|Previous||1 of 4||Next|
small (250x250 max)
medium (500x500 max)
large ( > 500x500)
Loading content ...
FRADEWIND VOL. 4 NO 9 UTAH TECHNICAL COLLEGE OF PROVO DECEMBER 15, 1975 hrisimas Season Mere... Finally! There is no season of the year that offers more family togetherness than the Christmas season . . . nor are there more reminders greater than the lonli-ness and how poverty struck one is. Parents agonize over the giving of a toy that probably would be destroyed or lost in a matter of days or weeks or put the much needed food or clothes in the house. A smile or warmth. . . . which? If you are among the financially more fortunate, play Santa Claus . . . adopt a family . . . it isn't hard to find one here in Utah, there are so many around us. Adopt a student away from home for Christmas. There's alarge Mexicanfamily in California that on the financial scale would be called poor but they are very rich in the spirit of love and giving. These family members begin the day after New Year's to make or buy things to give out to their needy neighbors in the MexicanBarrios for Christmas. They themselves get little back in terms of gifts or rewards but they are so filled with the joy of giving that they sparkled in their news picture. They were the true meaning of loving their neighbor, young and old. They did it alone without any religious of government agency to aid them. When they were asked what they got out of this they said that just seeing the glow on the face of a child and his parents or an elderly person on ChristmasDay.wasall the reward that they needed. The amount given was well over a $1,000 a year. It may come as a surprise to many that Christ's birthday is not on December 25th ... but rather in the spring of the year. Scientific eveidence based on the story of the Bible, places his fx WISE MEN and shepherds brought gifts to the Christ child and started the tradition of giving . at Christmas time. The wise men brought expensive gifts, the shepherds brought what they The thought, not the price, is what counts. THE gifts had. birth in the same season as his crucifixion. The establishment of December 25th as Christ's birthdate didn't begin until 354 A.D. when Bishop Liberius of Rome ordered the people to celebrate on Dec. 25. This date also was already observed as the Feast of Saturn, celebrating the birth of the sun. The Christians honored Christ instead. . . as the Light of the World. Gradually the Christian world incorporated the pagan worship with the story of Jesus. St. Nicholas served as a Bishop of Myra in Asia Minor in the A.D. 300's. He was famous for his generosity and people came to believe that any surprise gift came from him. The children of the Netherlands chose him as their patron saint and his fame gradually spread to other lands. Santa Claus is distinctly an American symbol but the ideas that are connected to his person are from Europe. Climbingdown the chimney developed from an old Norse legend. The Norse believed that the Goddess Hertha appeared in the fireplace and brought good luck to the home. Santa Claus developed from the Dutch settlers inNewYork. They called St. Nicholas, 'Sinter Klaas". American childreneven-tually called him Santa Claus. In 1823, an American minister and poet, Clement C. Moore, first described Santa's fur trimmed suit, sleigh, and reindeer in his poem A Visit from St. Nicholas," later changed to The Night Before Christmas". The Romans were the first to decorate with evergreens and exchanged them for good luck. The Germans were the first to put decorations on the trees and Martin Luther is givencredit for putting the first lights on the trees as a symbol of the stars above in ,i S1pw-i ' I CHRISTMAS TIME is not only a time for getting gifts. The Give a part of your self in each gift you give. their giory. Exchanging Christmas cards if fairly modern. The first especially printed card for sale appeared in England in 1843. By 1862, they were widely used. Many persons today write X mas instead of Christmas. This form of the name originated in the early Chirstian Church. In' Greek, X" is the first letter of Christ's name. It was frequently used as a holy sumbol .May we remember this as a holy and blessed season. World Book Encyclopedia 1973 VoL3 . V - , , .. . -,, , 1 1 ' ! i i Snow Not Always White Snow consists of water crystals, though sometimes the snowflake is a shapeless woolly tuft or pellet composed of masses of the typical six sided crystals. Probably no other substance crystallizes in such an infinite variety of beautiful forms as water. Some crystals are flat or tabular, some are compound structures, and some are colum-nar needles. Variations of these three classes are endless. Crystals formed in the low clouds are usually large and branching; those from the high clouds are small and compact. The western, south western, and north western segments of great snow storms usually furnish the most perfect forms. Snow comes from supercolored droplets of water held in clouds or in the upper air. These droplets have a temperature far below freezing, but they do not turn to The Christmas Gift In the bieakDecember sunlight, a little boy trudged through the snow. His coat was much too large fnr him Thfl clonunf hnnrr rlMr n 'past his hands, and the tails 4 were so long that he kept trip- t00k-. underneath the coat, his clothes were pauieticauy inadequate to t protect him from the icy wind. JBoth the shirt and the pants were ,thin from many washings and covered with patches. The shirt missed meeting the top of his pants, which ended in tatters just below his knees, by at least ree inches. most important pari is that of snow until a nucleus on which the crystals can form is provided. This nucleus may be a bit of dust or matter such as snow from a higher level. Red, green, blue, and even black snow is occasionally seen in many parts of the world. The colors are due to the presence of innumerable tiny fingi or to dust collected by the snow as it falls through the air. At temperature, below -40 degrees C the water vapor in the air will almost ajways change directly from vapor into ice without condencing into water first. Snowfall is harder to measure than rainfall since a gauge is not a good indicator if the wind is blowing. Also some snow is matted down more than other. Snow must therefore be melted down or weighted to determine its water content. One might have been drawn to feel pity for the boy except for the expression of joy on his face. His eyes twinkled and his lips were pursed in a whistle, as he kept peeking into the sack clutched in his frostbitten hands. Inside the sack were a few handfuls of candy and nuts and a small toy truck and a tiny baby doll which he had been given at school that day. As the boy reached a small grove of trees, he kneeled in the snow, "Dear God" The boy prayed, "Thank you for sending Christmas for my brother and sister, Amen."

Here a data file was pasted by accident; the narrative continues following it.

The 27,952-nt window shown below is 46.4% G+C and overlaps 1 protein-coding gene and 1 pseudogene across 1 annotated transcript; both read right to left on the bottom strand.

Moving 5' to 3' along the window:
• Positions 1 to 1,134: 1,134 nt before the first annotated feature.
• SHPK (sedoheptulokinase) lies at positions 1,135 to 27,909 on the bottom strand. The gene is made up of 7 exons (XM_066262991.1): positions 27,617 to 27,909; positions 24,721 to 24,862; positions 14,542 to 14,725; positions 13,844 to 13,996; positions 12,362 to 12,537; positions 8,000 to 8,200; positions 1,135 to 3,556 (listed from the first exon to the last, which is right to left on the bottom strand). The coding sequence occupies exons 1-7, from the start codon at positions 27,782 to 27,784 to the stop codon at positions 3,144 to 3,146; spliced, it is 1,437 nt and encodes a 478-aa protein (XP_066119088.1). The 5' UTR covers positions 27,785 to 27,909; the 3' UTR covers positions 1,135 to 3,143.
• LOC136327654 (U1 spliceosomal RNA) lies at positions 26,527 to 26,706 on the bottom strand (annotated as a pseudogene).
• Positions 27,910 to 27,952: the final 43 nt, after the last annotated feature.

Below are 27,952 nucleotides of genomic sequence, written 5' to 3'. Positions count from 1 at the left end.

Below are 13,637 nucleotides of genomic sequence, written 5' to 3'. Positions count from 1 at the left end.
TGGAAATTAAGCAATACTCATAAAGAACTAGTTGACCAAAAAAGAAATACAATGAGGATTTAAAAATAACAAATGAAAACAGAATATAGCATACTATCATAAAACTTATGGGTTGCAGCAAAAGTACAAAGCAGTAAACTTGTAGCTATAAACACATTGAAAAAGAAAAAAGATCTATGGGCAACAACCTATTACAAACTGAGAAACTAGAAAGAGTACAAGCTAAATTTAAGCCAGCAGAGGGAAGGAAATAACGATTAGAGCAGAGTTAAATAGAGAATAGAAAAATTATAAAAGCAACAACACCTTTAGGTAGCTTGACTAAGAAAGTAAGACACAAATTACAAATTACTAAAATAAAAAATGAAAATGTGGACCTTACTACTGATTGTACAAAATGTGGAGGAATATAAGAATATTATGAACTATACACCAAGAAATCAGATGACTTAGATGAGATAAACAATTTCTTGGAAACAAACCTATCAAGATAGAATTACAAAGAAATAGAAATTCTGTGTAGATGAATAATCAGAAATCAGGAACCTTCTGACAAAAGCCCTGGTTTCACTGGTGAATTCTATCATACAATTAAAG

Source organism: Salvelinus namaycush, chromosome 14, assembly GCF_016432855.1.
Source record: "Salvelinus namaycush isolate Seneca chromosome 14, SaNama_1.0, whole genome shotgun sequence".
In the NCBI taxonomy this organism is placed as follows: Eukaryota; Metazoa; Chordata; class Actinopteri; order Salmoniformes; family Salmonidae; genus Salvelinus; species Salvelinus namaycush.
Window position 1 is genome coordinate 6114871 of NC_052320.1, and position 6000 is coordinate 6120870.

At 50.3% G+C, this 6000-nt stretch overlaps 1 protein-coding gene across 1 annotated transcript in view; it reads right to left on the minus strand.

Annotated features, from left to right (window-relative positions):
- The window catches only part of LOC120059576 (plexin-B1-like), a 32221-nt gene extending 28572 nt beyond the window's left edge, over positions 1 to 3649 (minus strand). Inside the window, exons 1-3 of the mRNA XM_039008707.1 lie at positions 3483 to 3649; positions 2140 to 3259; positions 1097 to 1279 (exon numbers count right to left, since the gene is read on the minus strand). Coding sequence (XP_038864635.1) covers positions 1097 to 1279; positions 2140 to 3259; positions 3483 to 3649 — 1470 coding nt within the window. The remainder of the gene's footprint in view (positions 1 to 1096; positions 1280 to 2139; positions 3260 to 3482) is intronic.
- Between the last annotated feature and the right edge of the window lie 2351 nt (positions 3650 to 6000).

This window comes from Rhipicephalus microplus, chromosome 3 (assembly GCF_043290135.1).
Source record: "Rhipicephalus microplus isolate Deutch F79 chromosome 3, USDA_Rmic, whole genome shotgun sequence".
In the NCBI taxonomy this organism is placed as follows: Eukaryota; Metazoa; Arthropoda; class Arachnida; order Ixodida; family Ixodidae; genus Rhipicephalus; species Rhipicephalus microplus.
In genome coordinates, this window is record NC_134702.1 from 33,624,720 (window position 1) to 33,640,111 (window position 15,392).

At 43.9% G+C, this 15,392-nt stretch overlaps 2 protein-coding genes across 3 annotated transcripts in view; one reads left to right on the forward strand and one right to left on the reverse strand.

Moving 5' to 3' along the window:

|Description||Tradewinds was the name of the student newspaper for Utah Technical College at Provo, between 1971-12-14 and 1984-11-15.|
|Publisher||Utah Valley University|
|Subject headings||Utah Technical College at Provo--History; Utah Technical College at Provo/Orem--History; College student newspapers and periodicals;|
|Rights||Copyright 2013 Utah Valley University|